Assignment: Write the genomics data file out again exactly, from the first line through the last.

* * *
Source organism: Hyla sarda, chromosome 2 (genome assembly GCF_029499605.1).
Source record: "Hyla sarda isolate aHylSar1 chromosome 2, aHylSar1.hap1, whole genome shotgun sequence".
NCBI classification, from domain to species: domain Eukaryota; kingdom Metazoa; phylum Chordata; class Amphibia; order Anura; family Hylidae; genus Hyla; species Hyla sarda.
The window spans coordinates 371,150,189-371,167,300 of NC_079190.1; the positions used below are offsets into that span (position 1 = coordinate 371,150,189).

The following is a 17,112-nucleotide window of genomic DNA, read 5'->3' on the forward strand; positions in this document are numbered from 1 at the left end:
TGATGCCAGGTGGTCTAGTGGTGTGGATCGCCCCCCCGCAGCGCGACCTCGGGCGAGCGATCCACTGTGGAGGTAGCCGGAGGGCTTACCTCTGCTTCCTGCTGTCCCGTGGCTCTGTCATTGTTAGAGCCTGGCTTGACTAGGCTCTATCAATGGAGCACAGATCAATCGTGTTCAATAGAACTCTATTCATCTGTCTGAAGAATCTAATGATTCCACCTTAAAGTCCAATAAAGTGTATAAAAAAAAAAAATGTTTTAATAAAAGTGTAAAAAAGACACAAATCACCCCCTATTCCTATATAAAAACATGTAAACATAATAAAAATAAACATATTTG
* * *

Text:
Source organism: Hyla sarda, chromosome 2 (genome assembly GCF_029499605.1).
Source record: "Hyla sarda isolate aHylSar1 chromosome 2, aHylSar1.hap1, whole genome shotgun sequence".
NCBI classification, from domain to species: domain Eukaryota; kingdom Metazoa; phylum Chordata; class Amphibia; order Anura; family Hylidae; genus Hyla; species Hyla sarda.
The window spans coordinates 371,150,189-371,167,300 of NC_079190.1; the positions used below are offsets into that span (position 1 = coordinate 371,150,189).

The following is a 17,112-nucleotide window of genomic DNA, read 5'->3' on the forward strand; positions in this document are numbered from 1 at the left end:
TGATGCCAGGTGGTCTAGTGGTGTGGATCGCCCCCCCGCAGCGCGACCTCGGGCGAGCGATCCACTGTGGAGGTAGCCGGAGGGCTTACCTCTGCTTCCTGCTGTCCCGTGGCTCTGTCATTGTTAGAGCCTGGCTTGACTAGGCTCTATCAATGGAGCACAGATCAATCGTGTTCAATAGAACTCTATTCATCTGTCTGAAGAATCTAATGATTCCACCTTAAAGTCCAATAAAGTGTATAAAAAAAAAAAATGTTTTAATAAAAGTGTAAAAAAGACACAAATCACCCCCTATTCCTATATAAAAACATGTAAACATAATAAAAATAAACATATTTG